Fig. 6 Increased abundance of CHK1 favors leukemic clonogenicity.

(A) The clonogenic properties were analyzed by scoring AML cell colonies from cells with high and low CHK1 abundance at day 7. Results are expressed as absolute number of colonies. Horizontal lines, mean value (n = 22 for low CHK1 abundance cells and n = 15 for high CHK1 abundance cells). Statistical analysis was performed using the Mann-Whitney test (*P = 0.0371). (B and C) The histograms indicate the distribution of AML samples from low CHK1 abundance cells and high CHK1 abundance cells characterized for their ability to form small-, medium-, and large-sized clones after 7 days. Small-sized clones contained less than 9 cells, medium-sized clones contained between 9 and 20 cells, and large-sized clones contained more than 20 cells. Five patients were analyzed for the low CHK1 group, and 10 patients were analyzed for the high CHK1 group. Representative images of the clones of different sizes are shown in (C). (D to F) Analysis of CDK1 abundance in low and high CHK1 abundance cells. Immunoblotting of CDK1 is shown in (D), and quantitative analyses of CDK1 mRNA transcript and CDK1 protein are shown in (E) and (F), respectively. Horizontal lines, mean value. Statistical analysis was performed using unpaired t test with Welch’s correction (*P = 0.0344, n = 18; **P = 0.0023, n = 31).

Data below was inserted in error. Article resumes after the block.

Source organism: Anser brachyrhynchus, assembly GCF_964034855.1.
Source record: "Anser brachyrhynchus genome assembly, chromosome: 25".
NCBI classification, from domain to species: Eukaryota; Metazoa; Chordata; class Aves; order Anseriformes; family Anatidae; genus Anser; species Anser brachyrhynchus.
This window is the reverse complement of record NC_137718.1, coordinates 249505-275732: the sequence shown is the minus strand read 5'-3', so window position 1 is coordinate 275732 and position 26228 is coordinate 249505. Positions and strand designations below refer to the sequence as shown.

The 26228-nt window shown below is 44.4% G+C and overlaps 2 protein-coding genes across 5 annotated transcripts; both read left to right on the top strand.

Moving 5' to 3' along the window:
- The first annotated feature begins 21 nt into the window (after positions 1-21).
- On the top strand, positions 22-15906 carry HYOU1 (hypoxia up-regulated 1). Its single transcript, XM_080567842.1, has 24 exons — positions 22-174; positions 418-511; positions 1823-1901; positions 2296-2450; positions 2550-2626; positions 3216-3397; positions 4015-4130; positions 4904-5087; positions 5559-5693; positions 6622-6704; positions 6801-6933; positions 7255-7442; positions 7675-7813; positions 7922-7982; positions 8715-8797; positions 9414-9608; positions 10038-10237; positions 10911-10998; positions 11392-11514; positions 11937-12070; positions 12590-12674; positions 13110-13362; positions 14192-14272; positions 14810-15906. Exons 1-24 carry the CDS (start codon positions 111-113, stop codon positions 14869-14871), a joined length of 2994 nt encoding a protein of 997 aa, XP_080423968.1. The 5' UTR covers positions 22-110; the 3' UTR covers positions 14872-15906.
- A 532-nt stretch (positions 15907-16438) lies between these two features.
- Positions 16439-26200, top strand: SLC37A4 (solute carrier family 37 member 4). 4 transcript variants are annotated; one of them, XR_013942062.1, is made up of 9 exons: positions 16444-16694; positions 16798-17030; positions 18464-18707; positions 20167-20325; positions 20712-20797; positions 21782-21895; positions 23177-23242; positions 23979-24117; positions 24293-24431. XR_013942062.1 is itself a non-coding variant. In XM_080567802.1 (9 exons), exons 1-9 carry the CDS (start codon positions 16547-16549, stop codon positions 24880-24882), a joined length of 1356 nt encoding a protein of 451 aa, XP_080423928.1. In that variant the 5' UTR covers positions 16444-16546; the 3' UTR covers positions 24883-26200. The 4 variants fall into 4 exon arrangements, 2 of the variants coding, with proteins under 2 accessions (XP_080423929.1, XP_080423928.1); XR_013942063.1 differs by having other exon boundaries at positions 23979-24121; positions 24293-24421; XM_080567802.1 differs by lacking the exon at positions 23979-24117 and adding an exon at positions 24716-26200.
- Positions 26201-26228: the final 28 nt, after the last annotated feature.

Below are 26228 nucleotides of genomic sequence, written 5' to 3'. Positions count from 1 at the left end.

Because the cells with high CHK1 abundance had increased proliferative potential, we examined the abundance of cyclin-dependent kinase 1 (CDK1), a conserved serine/threonine kinase necessary for cell cycle progression (18). Furthermore, in absence of replication stress or DNA damage, CHK1 phosphorylates histone H3 at Thr11, which enhances the expression of CDK1 and thereby enables cells to progress into mitosis (19). In response to the activation of DNA damage or DNA replication stress, CHK1 dissociates from chromatin, which is concomitant with reduced histone H3 Thr11 phosphorylation and repression of CDK1 expression, resulting in the activation of the G2/M checkpoint. CDK1 was increased (at both the mRNA and protein levels) in unstressed AML cells with high CHK1 abundance compared to AML cells with low CHK1 abundance (Fig. 6D). These results provide a mechanism for the higher colony-forming ability of AML cells with higher CHK1 abundance.